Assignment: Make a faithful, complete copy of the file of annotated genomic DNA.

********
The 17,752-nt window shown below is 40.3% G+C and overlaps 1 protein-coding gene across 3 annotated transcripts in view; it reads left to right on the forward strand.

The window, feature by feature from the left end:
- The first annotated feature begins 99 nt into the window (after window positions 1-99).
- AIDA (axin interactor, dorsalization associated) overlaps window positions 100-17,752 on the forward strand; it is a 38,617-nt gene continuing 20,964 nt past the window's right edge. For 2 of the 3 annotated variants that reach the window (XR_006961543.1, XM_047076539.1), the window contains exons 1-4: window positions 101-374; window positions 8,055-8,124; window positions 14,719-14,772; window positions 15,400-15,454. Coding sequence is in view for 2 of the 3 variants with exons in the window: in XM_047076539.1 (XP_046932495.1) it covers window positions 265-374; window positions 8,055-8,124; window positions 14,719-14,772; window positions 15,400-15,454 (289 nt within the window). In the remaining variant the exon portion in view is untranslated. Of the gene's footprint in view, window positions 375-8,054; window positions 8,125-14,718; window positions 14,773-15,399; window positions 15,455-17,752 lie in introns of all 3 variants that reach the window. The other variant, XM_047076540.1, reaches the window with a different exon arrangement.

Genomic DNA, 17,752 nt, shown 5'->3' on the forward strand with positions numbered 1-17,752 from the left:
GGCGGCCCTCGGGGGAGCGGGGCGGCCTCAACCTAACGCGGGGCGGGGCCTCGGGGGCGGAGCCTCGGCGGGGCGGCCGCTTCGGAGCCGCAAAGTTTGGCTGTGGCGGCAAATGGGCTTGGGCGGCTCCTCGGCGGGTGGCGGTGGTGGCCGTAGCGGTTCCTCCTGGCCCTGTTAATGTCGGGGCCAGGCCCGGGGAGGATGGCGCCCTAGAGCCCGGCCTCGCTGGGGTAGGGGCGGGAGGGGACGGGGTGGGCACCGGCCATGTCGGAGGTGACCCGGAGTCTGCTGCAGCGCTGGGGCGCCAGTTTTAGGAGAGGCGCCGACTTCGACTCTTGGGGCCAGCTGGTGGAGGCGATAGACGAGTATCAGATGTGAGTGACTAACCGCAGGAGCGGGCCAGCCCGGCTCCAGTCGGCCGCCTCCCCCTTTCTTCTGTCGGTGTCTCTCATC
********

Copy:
The 17,752-nt window shown below is 40.3% G+C and overlaps 1 protein-coding gene across 3 annotated transcripts in view; it reads left to right on the forward strand.

The window, feature by feature from the left end:
- The first annotated feature begins 99 nt into the window (after window positions 1-99).
- AIDA (axin interactor, dorsalization associated) overlaps window positions 100-17,752 on the forward strand; it is a 38,617-nt gene continuing 20,964 nt past the window's right edge. For 2 of the 3 annotated variants that reach the window (XR_006961543.1, XM_047076539.1), the window contains exons 1-4: window positions 101-374; window positions 8,055-8,124; window positions 14,719-14,772; window positions 15,400-15,454. Coding sequence is in view for 2 of the 3 variants with exons in the window: in XM_047076539.1 (XP_046932495.1) it covers window positions 265-374; window positions 8,055-8,124; window positions 14,719-14,772; window positions 15,400-15,454 (289 nt within the window). In the remaining variant the exon portion in view is untranslated. Of the gene's footprint in view, window positions 375-8,054; window positions 8,125-14,718; window positions 14,773-15,399; window positions 15,455-17,752 lie in introns of all 3 variants that reach the window. The other variant, XM_047076540.1, reaches the window with a different exon arrangement.

Genomic DNA, 17,752 nt, shown 5'->3' on the forward strand with positions numbered 1-17,752 from the left:
GGCGGCCCTCGGGGGAGCGGGGCGGCCTCAACCTAACGCGGGGCGGGGCCTCGGGGGCGGAGCCTCGGCGGGGCGGCCGCTTCGGAGCCGCAAAGTTTGGCTGTGGCGGCAAATGGGCTTGGGCGGCTCCTCGGCGGGTGGCGGTGGTGGCCGTAGCGGTTCCTCCTGGCCCTGTTAATGTCGGGGCCAGGCCCGGGGAGGATGGCGCCCTAGAGCCCGGCCTCGCTGGGGTAGGGGCGGGAGGGGACGGGGTGGGCACCGGCCATGTCGGAGGTGACCCGGAGTCTGCTGCAGCGCTGGGGCGCCAGTTTTAGGAGAGGCGCCGACTTCGACTCTTGGGGCCAGCTGGTGGAGGCGATAGACGAGTATCAGATGTGAGTGACTAACCGCAGGAGCGGGCCAGCCCGGCTCCAGTCGGCCGCCTCCCCCTTTCTTCTGTCGGTGTCTCTCATC